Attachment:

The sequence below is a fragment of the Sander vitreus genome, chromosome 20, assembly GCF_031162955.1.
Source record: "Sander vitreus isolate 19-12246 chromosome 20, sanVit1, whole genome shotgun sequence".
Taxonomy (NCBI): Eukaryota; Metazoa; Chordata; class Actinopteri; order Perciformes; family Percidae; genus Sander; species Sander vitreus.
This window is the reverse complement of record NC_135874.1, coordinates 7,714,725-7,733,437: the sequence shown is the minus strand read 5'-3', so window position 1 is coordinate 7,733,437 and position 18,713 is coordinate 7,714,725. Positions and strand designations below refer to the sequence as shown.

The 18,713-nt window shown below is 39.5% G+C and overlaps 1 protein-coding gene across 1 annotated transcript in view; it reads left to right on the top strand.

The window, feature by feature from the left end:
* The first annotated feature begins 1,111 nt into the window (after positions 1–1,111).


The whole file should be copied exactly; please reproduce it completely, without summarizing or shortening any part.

The sequence below is a fragment of the Sander vitreus genome, chromosome 20, assembly GCF_031162955.1.
Source record: "Sander vitreus isolate 19-12246 chromosome 20, sanVit1, whole genome shotgun sequence".
Taxonomy (NCBI): Eukaryota; Metazoa; Chordata; class Actinopteri; order Perciformes; family Percidae; genus Sander; species Sander vitreus.
This window is the reverse complement of record NC_135874.1, coordinates 7,714,725-7,733,437: the sequence shown is the minus strand read 5'-3', so window position 1 is coordinate 7,733,437 and position 18,713 is coordinate 7,714,725. Positions and strand designations below refer to the sequence as shown.

The 18,713-nt window shown below is 39.5% G+C and overlaps 1 protein-coding gene across 1 annotated transcript in view; it reads left to right on the top strand.

The window, feature by feature from the left end:
* The first annotated feature begins 1,111 nt into the window (after positions 1–1,111).